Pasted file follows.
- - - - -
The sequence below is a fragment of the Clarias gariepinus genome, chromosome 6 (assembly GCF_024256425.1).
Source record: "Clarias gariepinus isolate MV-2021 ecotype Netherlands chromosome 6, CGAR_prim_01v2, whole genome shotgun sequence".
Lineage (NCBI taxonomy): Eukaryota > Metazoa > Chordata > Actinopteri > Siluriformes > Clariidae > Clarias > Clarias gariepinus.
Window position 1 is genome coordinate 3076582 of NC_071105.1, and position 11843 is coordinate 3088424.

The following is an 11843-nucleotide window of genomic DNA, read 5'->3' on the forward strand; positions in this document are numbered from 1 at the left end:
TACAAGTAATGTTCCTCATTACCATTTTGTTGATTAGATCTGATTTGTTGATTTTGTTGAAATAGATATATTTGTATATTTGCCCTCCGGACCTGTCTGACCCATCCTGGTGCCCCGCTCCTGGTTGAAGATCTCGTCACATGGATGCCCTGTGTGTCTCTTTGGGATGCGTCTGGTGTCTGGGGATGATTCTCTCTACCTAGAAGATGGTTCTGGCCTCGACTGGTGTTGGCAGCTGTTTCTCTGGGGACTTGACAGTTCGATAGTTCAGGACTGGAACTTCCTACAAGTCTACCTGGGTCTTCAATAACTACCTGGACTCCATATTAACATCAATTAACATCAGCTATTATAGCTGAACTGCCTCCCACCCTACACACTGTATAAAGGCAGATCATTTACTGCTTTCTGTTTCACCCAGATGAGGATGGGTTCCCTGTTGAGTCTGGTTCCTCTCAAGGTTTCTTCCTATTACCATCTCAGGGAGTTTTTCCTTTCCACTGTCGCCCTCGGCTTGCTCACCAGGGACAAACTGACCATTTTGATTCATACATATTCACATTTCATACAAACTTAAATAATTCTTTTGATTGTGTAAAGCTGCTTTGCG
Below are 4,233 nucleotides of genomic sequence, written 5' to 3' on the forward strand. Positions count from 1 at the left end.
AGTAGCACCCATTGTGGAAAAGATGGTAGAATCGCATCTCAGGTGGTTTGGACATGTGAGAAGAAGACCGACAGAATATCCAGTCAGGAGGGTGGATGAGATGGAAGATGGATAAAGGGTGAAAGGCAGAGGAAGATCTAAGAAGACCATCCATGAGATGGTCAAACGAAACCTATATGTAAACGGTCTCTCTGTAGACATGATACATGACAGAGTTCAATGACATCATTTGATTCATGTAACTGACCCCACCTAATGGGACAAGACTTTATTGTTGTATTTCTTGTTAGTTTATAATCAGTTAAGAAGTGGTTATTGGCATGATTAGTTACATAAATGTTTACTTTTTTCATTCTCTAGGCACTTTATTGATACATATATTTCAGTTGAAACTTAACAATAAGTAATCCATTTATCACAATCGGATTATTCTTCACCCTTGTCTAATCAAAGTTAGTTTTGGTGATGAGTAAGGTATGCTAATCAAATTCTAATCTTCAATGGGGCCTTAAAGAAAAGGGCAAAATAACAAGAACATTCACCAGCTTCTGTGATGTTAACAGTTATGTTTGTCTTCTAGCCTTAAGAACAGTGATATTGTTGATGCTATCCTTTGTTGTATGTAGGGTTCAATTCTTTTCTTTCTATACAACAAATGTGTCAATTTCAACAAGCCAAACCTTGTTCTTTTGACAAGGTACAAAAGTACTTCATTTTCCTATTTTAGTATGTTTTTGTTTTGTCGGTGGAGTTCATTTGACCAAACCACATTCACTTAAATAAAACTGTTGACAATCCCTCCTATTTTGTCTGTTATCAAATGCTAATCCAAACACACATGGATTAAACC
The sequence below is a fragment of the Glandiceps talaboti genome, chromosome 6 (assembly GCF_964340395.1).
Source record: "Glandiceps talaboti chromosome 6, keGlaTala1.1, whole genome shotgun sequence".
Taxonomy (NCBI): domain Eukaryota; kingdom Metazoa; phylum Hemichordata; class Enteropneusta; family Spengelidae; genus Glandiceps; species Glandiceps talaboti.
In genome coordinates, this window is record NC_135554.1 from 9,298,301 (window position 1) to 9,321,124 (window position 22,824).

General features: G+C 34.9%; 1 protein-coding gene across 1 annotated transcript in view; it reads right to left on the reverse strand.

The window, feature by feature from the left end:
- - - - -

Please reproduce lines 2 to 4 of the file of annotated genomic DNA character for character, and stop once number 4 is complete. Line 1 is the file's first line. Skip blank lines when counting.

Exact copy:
Source record: "Clarias gariepinus isolate MV-2021 ecotype Netherlands chromosome 6, CGAR_prim_01v2, whole genome shotgun sequence".
Lineage (NCBI taxonomy): Eukaryota > Metazoa > Chordata > Actinopteri > Siluriformes > Clariidae > Clarias > Clarias gariepinus.
Window position 1 is genome coordinate 3076582 of NC_071105.1, and position 11843 is coordinate 3088424.